This latter approach is common to public health research and most of this type of research related to CAFOs has been carried out by medical schools and other public health organizations. It is similar to the follow up research that is now strongly recommended for all drugs with known potential side effects. Even though a drug has been approved for general use, its use can have dangerous and even fatal consequences for a significant segment of the general population. For example, the painkiller Viox was approved for general use but later had to be pulled from the market. The basic argument in support of public health research is that we shouldn't have to wait for people to die before we admit a mistake was made in approving a produce for general use.
Most opponents don't argue that it is impossible to design, construct, and operate a “socially responsible” CAFO; they argue that a large and growing body of scientific evidence shows that CAFOs in general have not operated in a “socially responsible” manner. They argue that sound science confirms that CAFOs represent a significant risk to public health and the environment, and thus, should be carefully regulated to minimize, if not eliminate, those risks. So the controversy boils down to conflicts over the validity and interpretation of public health research.
Those who deny the existence of
sound science indicating significant human health risks are either completely
misinformed or have a concept of science that is simply too narrow to address
the actual health risks of CAFOs. The
science of statistically verifiable causes and effects has its place, but it is
fundamentally incapable of addressing the complex real-world questions of
environmental health. For example, the health risks associated with tobacco
smoking were not proven in the laboratory, they were determined by assessing
the health of thousands of tobacco smokers. It took more than twenty years of
public health research to overcome the political propaganda of the tobacco
companies who denied any scientific proof of the linking between tobacco
smoking and health. A recent
Some CAFO proponents admit the legitimacy of public health research but argue that the scientific evidence linking CAFOs to health risks is “not conclusive.” They admit that various scientific studies have found compelling evidence of health risks but point to other studies that have found no significant evidence linking CAFOs to specific health risks. For example, a 2004 Government Accounting office (GAO) report concluded, “Antibiotic-resistant bacteria have been transferred from animals to humans, and many of the studies we reviewed found that this transference poses significant risks for human health.” The USDA responded to the draft report by suggesting that the conclusions of existing research on the issue was not conclusive, and suggested that the GAO include more studies that questioned the significance of the linkage of antibiotic resistance to CAFOs. The GAO responded, “We found that only a few studies have concluded that the risk is minimal, while many studies have concluded that there is a significant human health risk from the transference.”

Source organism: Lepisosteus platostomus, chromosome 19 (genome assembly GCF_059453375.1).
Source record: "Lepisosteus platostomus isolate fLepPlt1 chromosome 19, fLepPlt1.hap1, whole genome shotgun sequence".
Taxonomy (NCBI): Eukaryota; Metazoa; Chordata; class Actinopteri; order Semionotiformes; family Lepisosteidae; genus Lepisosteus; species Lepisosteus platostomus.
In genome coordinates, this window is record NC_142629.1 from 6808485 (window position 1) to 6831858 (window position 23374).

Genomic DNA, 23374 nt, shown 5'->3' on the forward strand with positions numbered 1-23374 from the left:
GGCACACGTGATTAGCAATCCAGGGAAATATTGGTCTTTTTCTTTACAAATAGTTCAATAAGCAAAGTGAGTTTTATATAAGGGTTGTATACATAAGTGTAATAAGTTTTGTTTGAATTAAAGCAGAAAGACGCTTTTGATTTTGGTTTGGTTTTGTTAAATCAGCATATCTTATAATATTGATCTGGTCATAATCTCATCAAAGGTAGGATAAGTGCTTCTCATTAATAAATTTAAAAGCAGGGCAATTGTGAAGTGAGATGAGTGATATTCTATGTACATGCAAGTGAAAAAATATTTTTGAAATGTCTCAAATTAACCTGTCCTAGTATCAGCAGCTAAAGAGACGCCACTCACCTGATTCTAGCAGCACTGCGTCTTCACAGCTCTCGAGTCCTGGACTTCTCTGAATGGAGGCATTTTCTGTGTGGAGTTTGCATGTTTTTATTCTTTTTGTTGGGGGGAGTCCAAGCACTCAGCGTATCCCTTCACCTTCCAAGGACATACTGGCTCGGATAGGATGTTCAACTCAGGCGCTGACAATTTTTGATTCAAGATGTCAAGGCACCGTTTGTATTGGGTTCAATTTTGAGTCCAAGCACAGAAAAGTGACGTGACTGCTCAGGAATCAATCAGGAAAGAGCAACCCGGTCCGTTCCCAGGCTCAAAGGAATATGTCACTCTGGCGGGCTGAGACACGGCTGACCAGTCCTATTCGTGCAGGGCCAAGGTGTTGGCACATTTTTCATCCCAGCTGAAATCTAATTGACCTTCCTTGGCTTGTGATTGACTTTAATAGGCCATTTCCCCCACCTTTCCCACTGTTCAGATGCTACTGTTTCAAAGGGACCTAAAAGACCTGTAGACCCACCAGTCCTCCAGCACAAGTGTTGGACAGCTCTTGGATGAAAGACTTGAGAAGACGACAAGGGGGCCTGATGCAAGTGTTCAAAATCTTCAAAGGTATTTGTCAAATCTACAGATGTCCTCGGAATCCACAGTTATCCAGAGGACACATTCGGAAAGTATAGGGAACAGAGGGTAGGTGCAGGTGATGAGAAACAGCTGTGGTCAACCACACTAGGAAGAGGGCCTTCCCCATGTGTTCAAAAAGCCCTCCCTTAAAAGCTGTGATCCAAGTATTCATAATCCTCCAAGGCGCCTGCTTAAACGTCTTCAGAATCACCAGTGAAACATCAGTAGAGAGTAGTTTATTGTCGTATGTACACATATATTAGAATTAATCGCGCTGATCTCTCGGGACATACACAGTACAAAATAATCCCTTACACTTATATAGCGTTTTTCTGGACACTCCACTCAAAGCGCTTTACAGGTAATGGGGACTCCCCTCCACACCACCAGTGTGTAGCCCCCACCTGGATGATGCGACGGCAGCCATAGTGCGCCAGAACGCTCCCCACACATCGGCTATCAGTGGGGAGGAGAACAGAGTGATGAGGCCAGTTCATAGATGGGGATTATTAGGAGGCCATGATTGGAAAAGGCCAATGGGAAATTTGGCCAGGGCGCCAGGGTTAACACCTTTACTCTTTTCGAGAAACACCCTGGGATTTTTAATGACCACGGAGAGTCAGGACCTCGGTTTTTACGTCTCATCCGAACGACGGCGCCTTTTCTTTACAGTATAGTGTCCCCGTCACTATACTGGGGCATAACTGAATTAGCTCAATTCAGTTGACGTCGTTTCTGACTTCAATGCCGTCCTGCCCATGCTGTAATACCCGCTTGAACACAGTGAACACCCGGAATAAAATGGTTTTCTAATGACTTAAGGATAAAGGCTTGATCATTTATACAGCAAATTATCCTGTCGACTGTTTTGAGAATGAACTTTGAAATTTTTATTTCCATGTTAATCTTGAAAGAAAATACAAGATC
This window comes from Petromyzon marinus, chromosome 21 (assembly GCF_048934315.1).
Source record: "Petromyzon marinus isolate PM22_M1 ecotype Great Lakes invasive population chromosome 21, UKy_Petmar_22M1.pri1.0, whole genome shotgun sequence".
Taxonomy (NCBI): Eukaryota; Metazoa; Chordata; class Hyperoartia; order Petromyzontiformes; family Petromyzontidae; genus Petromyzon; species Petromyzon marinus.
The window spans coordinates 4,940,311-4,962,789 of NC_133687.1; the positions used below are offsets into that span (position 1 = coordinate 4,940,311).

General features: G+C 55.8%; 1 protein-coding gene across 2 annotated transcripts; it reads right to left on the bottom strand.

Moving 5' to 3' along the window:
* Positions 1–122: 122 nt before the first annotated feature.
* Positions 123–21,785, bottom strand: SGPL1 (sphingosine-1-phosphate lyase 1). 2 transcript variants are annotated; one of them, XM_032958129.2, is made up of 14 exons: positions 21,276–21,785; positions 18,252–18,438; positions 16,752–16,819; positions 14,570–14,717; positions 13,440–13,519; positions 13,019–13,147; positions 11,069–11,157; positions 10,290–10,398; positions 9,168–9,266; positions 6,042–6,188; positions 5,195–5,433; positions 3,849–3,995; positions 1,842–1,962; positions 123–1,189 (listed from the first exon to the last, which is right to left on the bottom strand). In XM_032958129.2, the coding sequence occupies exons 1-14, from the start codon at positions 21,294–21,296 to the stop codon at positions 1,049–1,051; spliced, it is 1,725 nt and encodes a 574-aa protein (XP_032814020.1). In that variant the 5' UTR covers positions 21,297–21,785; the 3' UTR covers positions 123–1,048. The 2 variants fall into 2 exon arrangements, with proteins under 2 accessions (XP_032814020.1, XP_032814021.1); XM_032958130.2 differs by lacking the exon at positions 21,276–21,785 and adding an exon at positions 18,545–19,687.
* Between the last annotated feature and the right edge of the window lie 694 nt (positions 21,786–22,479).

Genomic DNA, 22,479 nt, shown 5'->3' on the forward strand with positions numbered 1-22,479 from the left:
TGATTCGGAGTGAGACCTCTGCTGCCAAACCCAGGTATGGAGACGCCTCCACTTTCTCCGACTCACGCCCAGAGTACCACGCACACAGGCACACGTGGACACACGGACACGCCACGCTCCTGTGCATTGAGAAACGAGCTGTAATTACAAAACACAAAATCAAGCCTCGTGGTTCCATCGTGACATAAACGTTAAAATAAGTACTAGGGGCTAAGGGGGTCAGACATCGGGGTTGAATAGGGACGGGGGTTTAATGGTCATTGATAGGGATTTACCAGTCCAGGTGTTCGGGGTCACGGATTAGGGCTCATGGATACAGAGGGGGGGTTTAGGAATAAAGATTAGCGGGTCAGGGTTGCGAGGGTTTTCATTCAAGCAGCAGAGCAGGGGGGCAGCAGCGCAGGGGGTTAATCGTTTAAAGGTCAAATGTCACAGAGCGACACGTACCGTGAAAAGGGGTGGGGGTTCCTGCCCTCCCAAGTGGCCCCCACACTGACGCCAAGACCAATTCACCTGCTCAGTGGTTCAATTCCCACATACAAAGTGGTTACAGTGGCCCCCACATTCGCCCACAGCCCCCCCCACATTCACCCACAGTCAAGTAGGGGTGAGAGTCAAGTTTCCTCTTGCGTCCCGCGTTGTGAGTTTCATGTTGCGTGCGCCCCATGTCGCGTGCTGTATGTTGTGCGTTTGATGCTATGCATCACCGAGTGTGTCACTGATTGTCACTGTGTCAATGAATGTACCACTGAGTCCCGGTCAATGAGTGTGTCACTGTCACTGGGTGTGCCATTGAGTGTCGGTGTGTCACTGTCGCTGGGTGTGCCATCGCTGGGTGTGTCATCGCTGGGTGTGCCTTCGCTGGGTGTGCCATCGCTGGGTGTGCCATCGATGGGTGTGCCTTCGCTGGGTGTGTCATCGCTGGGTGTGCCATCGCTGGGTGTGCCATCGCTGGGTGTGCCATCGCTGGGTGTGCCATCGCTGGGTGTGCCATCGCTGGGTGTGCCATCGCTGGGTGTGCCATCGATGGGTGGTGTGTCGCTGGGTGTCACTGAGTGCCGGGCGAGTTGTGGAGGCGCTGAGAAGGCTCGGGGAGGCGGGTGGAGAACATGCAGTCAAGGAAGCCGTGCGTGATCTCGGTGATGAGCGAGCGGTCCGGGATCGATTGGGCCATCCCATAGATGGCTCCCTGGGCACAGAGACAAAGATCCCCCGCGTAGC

There are reams of scientific research reports documenting the linkages
between CAFOs and various public health risks. The American Public
Health Association has called for a nationwide moratorium on CAFOs, citing more
than 40 scientific reports indicating health concerns related to CAFOs. The
citations include research from such prestigious institutions as the University
of North Carolina Medical School, the University of Iowa Medical School, and
the Johns Hopkins School of Public Health. The Director of the Johns Hopkins
School of Public Health, testifying before a
for presentation at the Annual Assembly
of the Missouri Catholic Conference,
 CAFOs and Public Health:
The Issue of Antibiotic Resistance http://www.ces.purdue.edu/extmedia/ID/cafo/ID-349%20HTML/ID-349.html
 U.S. Government Accounting Office Report 04-490, April 2004 Antibiotic Resistance; Federal Agencies Need to Better Focus Efforts to Address Risk to Humans from Antibiotic Use in Animals, http://www.gao.gov/new.items/d04490.pdf
 American Public Health Association, Association News, 2003 Policy Statements, http://www.apha.org/legislative.
 Robert Lawrence, MD,